• Control. Children expressed concerns about the ability to control the flow of information, the actions of technology, and its output. For instance, one child expressed that if they could not control Amazon Alexa, the technology would seem creepy: “Yeah, so, it’s like Alexa is in this room and she starts interrupting this conversation.
  • Unpredictability. Children explained that systems whose behavior they could not predict—such as a digital assistant that no longer responds to its wake word—led them to worry that something that seems harmless might become sinister.
  • Ominous Physical Appearance. The superficial look, sound, and feel of a technology is key to how children assess if the technology is creepy. In some instances, children were willing to look past other creepy signals if a technology had a charming appearance.

Mediating between signals and fear
Children referred to their parents as the most important factor in determining whether technologies were creepy or not. One child noted that smartphones, laptops, and other consumer electronics were not creepy because their parents frequently used them without anxiety. In contrast, another child expressed that consumer electronics had the potential to be creepy because his parents put a paper cover over their laptop camera to prevent intruders.

What does this all mean for parents/guardians and designers?
Thinking back on my nostalgic stroll through the toys and technologies that I had access to in the 1980s compared to the tech-enabled gadgets that children have access to today, it is clear that technology itself has changed so much that the way children engage and play with tech-toys is different. However, rather than being fearful or trying to avoid technologies and new internet-based toys, it seems that it could be very productive for parents to talk about these topics with their children.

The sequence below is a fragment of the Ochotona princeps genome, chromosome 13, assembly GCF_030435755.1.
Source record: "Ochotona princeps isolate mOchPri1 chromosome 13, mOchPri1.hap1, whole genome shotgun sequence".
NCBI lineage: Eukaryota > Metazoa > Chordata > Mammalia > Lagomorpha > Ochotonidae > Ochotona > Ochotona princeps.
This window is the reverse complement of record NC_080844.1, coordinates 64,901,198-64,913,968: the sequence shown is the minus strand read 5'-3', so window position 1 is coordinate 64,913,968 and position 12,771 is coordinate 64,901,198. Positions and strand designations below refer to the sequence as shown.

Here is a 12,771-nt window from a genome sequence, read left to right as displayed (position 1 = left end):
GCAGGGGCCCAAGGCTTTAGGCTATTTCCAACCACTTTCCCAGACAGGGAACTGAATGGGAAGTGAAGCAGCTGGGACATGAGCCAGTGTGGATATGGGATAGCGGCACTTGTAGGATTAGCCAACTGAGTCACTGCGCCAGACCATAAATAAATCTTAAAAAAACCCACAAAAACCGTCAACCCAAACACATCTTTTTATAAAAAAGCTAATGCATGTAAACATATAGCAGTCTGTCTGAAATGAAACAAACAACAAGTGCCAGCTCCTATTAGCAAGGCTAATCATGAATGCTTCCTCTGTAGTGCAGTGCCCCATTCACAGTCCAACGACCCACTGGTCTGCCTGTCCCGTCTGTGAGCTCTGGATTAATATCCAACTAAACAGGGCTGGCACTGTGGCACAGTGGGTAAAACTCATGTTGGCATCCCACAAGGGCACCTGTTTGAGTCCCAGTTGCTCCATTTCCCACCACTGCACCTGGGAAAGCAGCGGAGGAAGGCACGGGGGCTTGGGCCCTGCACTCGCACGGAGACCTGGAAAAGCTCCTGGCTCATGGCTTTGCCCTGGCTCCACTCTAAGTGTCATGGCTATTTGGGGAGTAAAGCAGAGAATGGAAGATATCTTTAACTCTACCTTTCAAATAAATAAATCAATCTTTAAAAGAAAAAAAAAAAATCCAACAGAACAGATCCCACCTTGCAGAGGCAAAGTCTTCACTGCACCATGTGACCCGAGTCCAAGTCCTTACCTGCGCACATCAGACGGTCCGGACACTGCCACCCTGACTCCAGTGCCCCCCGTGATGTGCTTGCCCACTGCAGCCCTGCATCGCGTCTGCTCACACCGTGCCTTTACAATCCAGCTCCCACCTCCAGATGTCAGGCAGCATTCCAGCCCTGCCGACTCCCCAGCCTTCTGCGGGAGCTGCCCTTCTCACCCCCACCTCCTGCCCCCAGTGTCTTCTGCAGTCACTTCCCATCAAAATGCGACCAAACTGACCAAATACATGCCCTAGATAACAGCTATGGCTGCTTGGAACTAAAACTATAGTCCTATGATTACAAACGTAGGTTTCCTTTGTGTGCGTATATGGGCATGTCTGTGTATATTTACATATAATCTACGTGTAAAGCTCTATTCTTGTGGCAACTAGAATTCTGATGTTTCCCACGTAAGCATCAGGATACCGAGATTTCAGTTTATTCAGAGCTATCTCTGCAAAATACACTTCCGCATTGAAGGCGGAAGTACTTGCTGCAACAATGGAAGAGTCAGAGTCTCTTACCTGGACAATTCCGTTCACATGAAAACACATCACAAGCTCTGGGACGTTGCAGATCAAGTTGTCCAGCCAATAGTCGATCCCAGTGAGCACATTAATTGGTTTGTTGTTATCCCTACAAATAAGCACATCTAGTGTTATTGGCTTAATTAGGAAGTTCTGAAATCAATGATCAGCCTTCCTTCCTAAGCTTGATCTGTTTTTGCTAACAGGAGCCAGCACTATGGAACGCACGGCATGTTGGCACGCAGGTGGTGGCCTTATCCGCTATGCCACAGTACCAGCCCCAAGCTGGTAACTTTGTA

Having a conversation about creepiness and technology may be an important first step into questions of safety, privacy, ethics, and surveillance. These are really big topics for kids to digest. But we know from research that scaffolding conversations with children on the issue of privacy and security is important.

We know from our work that children rely on their parents’ thoughts about technology as a way of making sense of the world. Kids we spoke to talked about their parents’ technology usage and whether it was ok to trust common technologies, like smartphones and tablets, because their parents trusted them.

As a starting point for designing technologies that children trust and enabling children to decide what to trust, we came up with a set of questions that both parents/guardians and designers can think about and discuss together with kids, such as:

  • What information is okay for people to know about children? Do we think technology could deceive people? Why and how?
  • What do we want a technology to look like? Do technologies that look and feel nice always act nice?
  • Could technology ever replace people?
  • What do you think about parent/guardian usage of technology? How does technology usage in parents affect children’s views of that relationship?
  • How should technology act with people?
  • How much control should kids have over technology?

Children today have core fears that have the potential to be invoked by technology, but are overlooked in the design process. We believe that it is essential to understand more deeply children’s fears of technology and how they make sense of the digital world around them.

Check out our full paper here.

 

Yip, J., Sobel, K., Gao, X., Hishikawa, A.M., Lim, A., Meng, L., Ofiana, R.F., Park, J., & Hiniker, A. (2019). Laughing is scary, but farting is cute: A conceptual model of children’s perspectives of creepy technologies. In Proceedings of ACM SIGCHI Human Factors in Computing Systems (CHI 2019).